Thursday, 1 August 2013

Politics and the Church

In the wake of Justin Welby's call to the church to put payday loan sharks out of business through the availability of Credit Unions there's been the usual round of criticism about church leaders getting involved in politics - see, especially, the Independent's editorial last Friday here. Whereas the Archbishop of Canterbury does at least seem to be trying to do something fresh and relevant, those who criticise him for doing so on the grounds that he is unelected and unrepresentative seem stuck in an old, old groove. (What about free speech, on which the press thrives?) They also overlook the fact that the Church of England has a strong claim to political relevance based on having, as it does, paid and volunteer workers in every community in the country.

But the spat between Fleet Street and Lambeth, if not unexpected or particularly illuminating, has got me wondering about models of church engagement in the political arena. The different churches and faith communities go about their political involvement in very different ways. It seems to me that the distinctively Church of England model is now actually getting in the way of effectiveness. The Church of England has 26 bishops in the House of Lords and it's mainly from them and a few other bishops that we hear - welfare benefits, loan companies, food banks, assisted dying, organ donation, the Liverpool Care Pathway, pornography - these are some of the issues bishops have spoken about in the past week or so. And of course, in the House of Lords, they get to have a vote as well as a voice. Put that alongside the average member of the public's view of the bishops' political involvement (which is that they have opposed moves towards gay marriage and been sporadic and selective in their attacks of the government's policy on welfare benefits) and you begin to see that membership of the House of Lords doesn't persuade people of the church's qualification to engage relevantly with contemporary political tides. In fact it may get in the way.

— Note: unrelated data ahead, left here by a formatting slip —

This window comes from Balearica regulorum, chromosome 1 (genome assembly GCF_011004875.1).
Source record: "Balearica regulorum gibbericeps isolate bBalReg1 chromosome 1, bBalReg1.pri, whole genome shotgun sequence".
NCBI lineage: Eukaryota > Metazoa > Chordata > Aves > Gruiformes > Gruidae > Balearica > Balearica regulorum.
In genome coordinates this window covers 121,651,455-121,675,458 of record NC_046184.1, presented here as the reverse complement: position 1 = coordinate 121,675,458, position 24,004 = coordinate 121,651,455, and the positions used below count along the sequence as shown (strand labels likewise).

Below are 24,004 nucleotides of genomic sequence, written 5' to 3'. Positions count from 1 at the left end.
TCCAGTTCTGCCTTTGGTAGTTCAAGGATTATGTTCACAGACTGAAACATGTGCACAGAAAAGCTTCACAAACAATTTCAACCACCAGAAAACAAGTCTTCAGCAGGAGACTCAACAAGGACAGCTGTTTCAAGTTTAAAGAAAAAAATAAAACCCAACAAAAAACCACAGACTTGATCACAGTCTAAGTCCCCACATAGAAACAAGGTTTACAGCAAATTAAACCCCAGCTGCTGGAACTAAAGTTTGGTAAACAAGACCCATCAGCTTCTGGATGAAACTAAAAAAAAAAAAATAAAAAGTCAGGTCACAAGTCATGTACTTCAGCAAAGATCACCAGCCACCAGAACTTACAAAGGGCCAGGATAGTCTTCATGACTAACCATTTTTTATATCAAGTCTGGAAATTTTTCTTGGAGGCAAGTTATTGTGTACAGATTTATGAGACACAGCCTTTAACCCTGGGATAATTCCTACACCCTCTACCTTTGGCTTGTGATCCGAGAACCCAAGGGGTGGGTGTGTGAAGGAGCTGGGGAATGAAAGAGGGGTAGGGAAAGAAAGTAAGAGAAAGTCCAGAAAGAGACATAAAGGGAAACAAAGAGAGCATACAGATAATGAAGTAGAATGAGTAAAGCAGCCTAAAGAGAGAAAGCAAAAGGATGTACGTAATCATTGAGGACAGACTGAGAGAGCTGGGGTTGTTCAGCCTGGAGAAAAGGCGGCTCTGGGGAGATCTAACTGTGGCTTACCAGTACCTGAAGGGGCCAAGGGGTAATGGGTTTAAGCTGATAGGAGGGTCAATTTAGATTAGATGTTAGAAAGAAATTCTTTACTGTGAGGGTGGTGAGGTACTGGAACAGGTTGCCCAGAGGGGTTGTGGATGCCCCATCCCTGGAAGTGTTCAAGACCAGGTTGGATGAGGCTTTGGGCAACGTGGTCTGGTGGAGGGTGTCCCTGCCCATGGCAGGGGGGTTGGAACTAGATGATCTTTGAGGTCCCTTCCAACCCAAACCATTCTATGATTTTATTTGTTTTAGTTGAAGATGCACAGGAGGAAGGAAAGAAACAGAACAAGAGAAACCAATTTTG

The problem is the 'model of engagement'. Rooted very deep in Anglicanism is respect for the bishop as 'chief overseer'. But the basis on which the Church of England operates in the House of Lords and, in fact, in much wider political circles, is inappropriately reminiscent of Mediaeval barons speaking for their people or Victorian MPs representing largely voiceless and voteless constituents. We hear the voices of the few. Often those few are not (perhaps unlike the Archbishop of Canterbury on finance) anything approaching experts in the fields they venture into. They do not have a great deal of time to focus on researching the issues they speak about. Meanwhile there are many in the church beavering away at the very same issues with more knowledge and experience.